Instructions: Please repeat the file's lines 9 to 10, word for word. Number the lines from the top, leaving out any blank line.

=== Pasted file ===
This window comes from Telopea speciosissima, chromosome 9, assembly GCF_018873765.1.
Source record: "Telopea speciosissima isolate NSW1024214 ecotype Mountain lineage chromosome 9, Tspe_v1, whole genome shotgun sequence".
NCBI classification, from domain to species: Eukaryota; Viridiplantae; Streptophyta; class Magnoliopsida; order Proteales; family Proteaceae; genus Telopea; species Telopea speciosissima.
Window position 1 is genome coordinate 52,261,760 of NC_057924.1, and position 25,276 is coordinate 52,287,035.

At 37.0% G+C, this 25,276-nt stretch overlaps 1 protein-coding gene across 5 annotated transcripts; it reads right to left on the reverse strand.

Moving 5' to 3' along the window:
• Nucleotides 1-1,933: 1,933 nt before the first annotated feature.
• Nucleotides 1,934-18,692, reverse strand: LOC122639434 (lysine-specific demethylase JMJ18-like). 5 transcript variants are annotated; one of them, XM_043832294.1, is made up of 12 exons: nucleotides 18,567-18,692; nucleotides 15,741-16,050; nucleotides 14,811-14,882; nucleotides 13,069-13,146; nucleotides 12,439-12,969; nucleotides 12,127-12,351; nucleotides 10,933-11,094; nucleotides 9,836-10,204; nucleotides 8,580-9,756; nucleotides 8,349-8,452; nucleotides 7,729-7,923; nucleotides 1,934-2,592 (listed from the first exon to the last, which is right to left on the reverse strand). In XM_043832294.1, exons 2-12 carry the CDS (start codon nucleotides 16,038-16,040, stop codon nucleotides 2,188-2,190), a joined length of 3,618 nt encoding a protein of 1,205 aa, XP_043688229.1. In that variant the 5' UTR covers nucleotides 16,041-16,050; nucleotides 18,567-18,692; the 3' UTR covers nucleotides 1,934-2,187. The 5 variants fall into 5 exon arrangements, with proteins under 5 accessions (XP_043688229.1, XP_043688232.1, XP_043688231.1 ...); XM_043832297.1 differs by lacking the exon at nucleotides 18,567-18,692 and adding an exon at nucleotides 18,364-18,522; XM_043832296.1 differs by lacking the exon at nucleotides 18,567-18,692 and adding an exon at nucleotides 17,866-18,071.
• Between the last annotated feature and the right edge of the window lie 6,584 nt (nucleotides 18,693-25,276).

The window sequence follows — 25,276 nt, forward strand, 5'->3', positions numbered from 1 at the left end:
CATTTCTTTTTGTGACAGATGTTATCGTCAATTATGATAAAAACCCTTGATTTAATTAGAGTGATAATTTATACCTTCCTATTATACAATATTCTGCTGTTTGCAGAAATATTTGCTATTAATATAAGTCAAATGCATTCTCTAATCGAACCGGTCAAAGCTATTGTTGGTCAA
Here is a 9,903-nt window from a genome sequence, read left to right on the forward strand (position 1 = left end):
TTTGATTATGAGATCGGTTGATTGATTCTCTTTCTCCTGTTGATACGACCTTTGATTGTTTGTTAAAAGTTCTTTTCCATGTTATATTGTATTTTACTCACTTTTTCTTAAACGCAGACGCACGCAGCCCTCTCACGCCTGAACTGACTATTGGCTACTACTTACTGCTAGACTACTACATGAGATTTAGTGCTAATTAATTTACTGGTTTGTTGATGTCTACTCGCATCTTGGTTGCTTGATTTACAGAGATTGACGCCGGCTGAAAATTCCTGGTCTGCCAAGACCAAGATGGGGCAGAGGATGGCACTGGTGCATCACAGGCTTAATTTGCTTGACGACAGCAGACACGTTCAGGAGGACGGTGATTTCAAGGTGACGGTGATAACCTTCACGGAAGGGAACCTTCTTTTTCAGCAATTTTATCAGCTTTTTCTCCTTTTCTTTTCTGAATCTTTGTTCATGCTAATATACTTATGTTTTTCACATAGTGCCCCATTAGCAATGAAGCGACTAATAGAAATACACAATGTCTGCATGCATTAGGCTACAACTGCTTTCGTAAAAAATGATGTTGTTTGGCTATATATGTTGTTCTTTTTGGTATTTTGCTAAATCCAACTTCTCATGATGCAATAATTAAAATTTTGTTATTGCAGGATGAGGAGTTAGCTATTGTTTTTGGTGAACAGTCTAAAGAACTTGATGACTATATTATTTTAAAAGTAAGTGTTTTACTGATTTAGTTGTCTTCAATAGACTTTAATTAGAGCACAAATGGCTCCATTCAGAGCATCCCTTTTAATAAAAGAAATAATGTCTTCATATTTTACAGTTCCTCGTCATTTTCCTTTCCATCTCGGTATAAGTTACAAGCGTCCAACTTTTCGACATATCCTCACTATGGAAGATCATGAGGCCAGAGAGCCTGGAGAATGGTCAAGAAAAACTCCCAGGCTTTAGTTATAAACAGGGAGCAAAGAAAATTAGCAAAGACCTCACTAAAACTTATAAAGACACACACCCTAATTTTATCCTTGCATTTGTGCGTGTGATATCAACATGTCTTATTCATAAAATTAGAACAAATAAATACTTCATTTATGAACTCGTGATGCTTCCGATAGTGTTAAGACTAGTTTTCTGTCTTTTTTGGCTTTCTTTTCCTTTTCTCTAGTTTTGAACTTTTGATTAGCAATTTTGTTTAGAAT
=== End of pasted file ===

• Between the last annotated feature and the right edge of the window lie 6,584 nt (nucleotides 18,693-25,276).

The window sequence follows — 25,276 nt, forward strand, 5'->3', positions numbered from 1 at the left end: